CGG Weekly, July 24, 2020

"A rose by any other name would smell as sweet."
William Shakespeare

God says to Moses in Exodus 6:2-3, "I am the LORD. I appeared to Abraham, to Isaac, and to Jacob, as God Almighty, but by My name, LORD, I was not known to them." The name of God plays an important role in our beliefs, but some people associated with the church of God have made it the central focus of their religion. Many of us know or have heard of people who have left our fellowship to join so-called "Sacred Name" groups. What is this movement about? How does it affect those of us in God's church? How should we respond to it?

Some trace the movement to the founder of the Jehovah's Witnesses, Joseph Franklin Rutherford. By the early 1930s, a member of the Church of God (Seventh Day), Clarence Orvil Dodd, adopted the sacred name beliefs, apparently in response to a study of Proverbs 30:4, in which a portion of the verse asks, "What is His name, and what is His Son's Name?" Advocates of this movement teach that believers should use only Yahweh when referring to God and only Yahshua when referring to His Son, Jesus. To use any other name, they contend, is blasphemous.

The first organization in the sacred name movement was the Assembly of Yahweh, formed in the 1930s in Holt, Michigan. Although the church believes in obedience to the commandments of God, including keeping the Sabbath, the annual holy days, and the dietary instructions found in Leviticus 11, it also teaches that only Yahweh and Yahshua should be used when naming God and Jesus. Since then, several subgroups have formed, including the House of Yahweh, an Assembly of YHVH, and Yahweh's Restoration Ministry, among others. (Please see Herbert Armstrong's booklet on this subject, "The Plain Truth About the ‘Sacred Name,'" for more on its origins and history.)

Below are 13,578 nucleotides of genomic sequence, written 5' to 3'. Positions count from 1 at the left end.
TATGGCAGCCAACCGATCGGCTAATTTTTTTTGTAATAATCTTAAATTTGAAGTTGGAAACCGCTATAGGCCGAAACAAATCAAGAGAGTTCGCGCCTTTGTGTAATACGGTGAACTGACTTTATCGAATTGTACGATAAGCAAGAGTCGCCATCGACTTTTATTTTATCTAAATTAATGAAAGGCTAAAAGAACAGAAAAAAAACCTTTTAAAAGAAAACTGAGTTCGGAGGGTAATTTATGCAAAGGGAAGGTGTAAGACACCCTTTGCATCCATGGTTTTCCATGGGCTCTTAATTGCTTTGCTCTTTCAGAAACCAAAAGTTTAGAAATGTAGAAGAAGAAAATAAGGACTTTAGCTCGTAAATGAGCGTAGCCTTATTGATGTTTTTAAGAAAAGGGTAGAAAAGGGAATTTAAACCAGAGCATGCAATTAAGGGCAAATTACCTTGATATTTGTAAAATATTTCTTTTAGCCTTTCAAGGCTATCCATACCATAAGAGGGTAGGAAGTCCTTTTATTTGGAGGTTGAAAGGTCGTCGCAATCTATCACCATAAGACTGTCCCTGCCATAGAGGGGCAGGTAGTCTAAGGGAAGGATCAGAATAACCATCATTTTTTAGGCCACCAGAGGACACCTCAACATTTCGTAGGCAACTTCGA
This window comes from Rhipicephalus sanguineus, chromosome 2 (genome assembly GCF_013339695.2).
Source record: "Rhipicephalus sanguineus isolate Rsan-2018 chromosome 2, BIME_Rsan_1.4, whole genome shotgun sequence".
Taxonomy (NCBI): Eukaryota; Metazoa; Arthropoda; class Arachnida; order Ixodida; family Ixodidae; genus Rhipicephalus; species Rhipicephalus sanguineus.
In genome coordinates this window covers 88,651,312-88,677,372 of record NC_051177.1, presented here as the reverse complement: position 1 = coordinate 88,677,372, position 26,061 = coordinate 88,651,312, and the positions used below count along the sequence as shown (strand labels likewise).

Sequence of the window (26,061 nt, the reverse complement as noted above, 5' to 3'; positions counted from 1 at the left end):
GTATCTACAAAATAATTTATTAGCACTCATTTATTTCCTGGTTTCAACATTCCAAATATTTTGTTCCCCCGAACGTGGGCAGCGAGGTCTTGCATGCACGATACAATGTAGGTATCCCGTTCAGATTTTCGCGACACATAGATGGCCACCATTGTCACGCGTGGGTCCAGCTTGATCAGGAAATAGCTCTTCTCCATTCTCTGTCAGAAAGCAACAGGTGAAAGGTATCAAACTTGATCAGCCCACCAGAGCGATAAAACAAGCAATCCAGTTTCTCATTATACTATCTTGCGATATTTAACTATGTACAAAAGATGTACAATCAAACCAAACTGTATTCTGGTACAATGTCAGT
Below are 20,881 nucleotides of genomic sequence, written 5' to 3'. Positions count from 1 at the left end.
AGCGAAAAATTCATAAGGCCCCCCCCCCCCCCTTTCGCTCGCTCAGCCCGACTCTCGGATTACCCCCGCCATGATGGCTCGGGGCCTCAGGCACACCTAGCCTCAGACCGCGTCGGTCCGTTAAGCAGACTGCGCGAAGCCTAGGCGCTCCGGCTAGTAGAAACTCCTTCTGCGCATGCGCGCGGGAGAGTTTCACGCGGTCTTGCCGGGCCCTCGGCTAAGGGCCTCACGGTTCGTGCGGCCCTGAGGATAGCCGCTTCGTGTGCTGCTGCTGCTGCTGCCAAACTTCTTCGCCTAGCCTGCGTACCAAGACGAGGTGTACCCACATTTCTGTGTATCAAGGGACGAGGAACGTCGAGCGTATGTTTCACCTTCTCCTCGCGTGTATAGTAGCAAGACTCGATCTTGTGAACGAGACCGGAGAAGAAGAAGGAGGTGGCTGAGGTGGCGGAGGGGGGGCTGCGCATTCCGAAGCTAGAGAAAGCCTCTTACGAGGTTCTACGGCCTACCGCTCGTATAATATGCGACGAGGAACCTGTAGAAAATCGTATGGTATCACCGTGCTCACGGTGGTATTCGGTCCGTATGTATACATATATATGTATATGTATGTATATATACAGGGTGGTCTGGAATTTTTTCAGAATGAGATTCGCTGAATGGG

Advocates of the sacred name claim that a person can be saved only by uttering the correct sound of God's Hebrew name. Some may not take the extreme position that it is a salvational issue, but they still maintain that it is an important matter. They declare that God is restoring His sacred name in these last days, and church members must pronounce it in a certain way.

The real genesis of this teaching springs from sometime after the Babylonian exile of the Jews, especially from the third century BC onward, when the Jews ceased to use the personal name of the LORD, the Tetragrammaton, the four-letter-word, YHWH. The Encyclopedia Britannica comments, "[T]he divine name was considered too sacred to be uttered; it was thus replaced vocally in the synagogue ritual by the Hebrew word Adonai (‘My Lord'), which is translated into Kyrios in the Septuagint, the Greek version of the Old Testament."

In fact, Halakha (Jewish law) directs that when the name of the Lord (YHWH) is uttered, one should pronounce it as "Adonai," which is itself regarded as holy and only said in prayer. At other times, religious Jews refer to God as Hashem, which means simply, "The Name." This unbiblical tenet laid the groundwork of the sacred name movement of our day.